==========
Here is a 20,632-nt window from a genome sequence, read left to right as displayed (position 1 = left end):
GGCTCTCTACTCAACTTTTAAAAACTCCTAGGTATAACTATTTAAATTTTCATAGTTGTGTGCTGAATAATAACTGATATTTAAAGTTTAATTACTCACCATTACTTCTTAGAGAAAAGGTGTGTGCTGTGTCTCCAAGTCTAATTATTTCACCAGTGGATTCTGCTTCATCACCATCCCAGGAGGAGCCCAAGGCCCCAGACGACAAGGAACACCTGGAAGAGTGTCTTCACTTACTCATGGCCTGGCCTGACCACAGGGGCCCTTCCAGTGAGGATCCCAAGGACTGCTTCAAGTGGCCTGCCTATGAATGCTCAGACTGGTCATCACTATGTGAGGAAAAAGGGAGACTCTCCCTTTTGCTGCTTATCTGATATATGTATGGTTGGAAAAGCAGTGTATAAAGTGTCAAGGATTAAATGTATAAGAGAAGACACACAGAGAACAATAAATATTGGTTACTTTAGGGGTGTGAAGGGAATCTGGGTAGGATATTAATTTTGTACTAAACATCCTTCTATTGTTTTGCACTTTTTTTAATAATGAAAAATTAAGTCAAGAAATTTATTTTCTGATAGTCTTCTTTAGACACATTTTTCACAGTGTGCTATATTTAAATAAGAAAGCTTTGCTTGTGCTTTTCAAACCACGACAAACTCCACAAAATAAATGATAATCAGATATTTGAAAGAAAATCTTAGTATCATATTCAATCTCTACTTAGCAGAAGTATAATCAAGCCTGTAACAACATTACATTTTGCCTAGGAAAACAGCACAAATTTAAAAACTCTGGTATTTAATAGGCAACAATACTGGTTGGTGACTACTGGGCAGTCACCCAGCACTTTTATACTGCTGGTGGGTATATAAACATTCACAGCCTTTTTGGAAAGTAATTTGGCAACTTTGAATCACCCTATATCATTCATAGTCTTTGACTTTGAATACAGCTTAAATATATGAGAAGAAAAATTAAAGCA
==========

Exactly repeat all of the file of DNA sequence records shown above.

Here is a 20,632-nt window from a genome sequence, read left to right as displayed (position 1 = left end):
GGCTCTCTACTCAACTTTTAAAAACTCCTAGGTATAACTATTTAAATTTTCATAGTTGTGTGCTGAATAATAACTGATATTTAAAGTTTAATTACTCACCATTACTTCTTAGAGAAAAGGTGTGTGCTGTGTCTCCAAGTCTAATTATTTCACCAGTGGATTCTGCTTCATCACCATCCCAGGAGGAGCCCAAGGCCCCAGACGACAAGGAACACCTGGAAGAGTGTCTTCACTTACTCATGGCCTGGCCTGACCACAGGGGCCCTTCCAGTGAGGATCCCAAGGACTGCTTCAAGTGGCCTGCCTATGAATGCTCAGACTGGTCATCACTATGTGAGGAAAAAGGGAGACTCTCCCTTTTGCTGCTTATCTGATATATGTATGGTTGGAAAAGCAGTGTATAAAGTGTCAAGGATTAAATGTATAAGAGAAGACACACAGAGAACAATAAATATTGGTTACTTTAGGGGTGTGAAGGGAATCTGGGTAGGATATTAATTTTGTACTAAACATCCTTCTATTGTTTTGCACTTTTTTTAATAATGAAAAATTAAGTCAAGAAATTTATTTTCTGATAGTCTTCTTTAGACACATTTTTCACAGTGTGCTATATTTAAATAAGAAAGCTTTGCTTGTGCTTTTCAAACCACGACAAACTCCACAAAATAAATGATAATCAGATATTTGAAAGAAAATCTTAGTATCATATTCAATCTCTACTTAGCAGAAGTATAATCAAGCCTGTAACAACATTACATTTTGCCTAGGAAAACAGCACAAATTTAAAAACTCTGGTATTTAATAGGCAACAATACTGGTTGGTGACTACTGGGCAGTCACCCAGCACTTTTATACTGCTGGTGGGTATATAAACATTCACAGCCTTTTTGGAAAGTAATTTGGCAACTTTGAATCACCCTATATCATTCATAGTCTTTGACTTTGAATACAGCTTAAATATATGAGAAGAAAAATTAAAGCA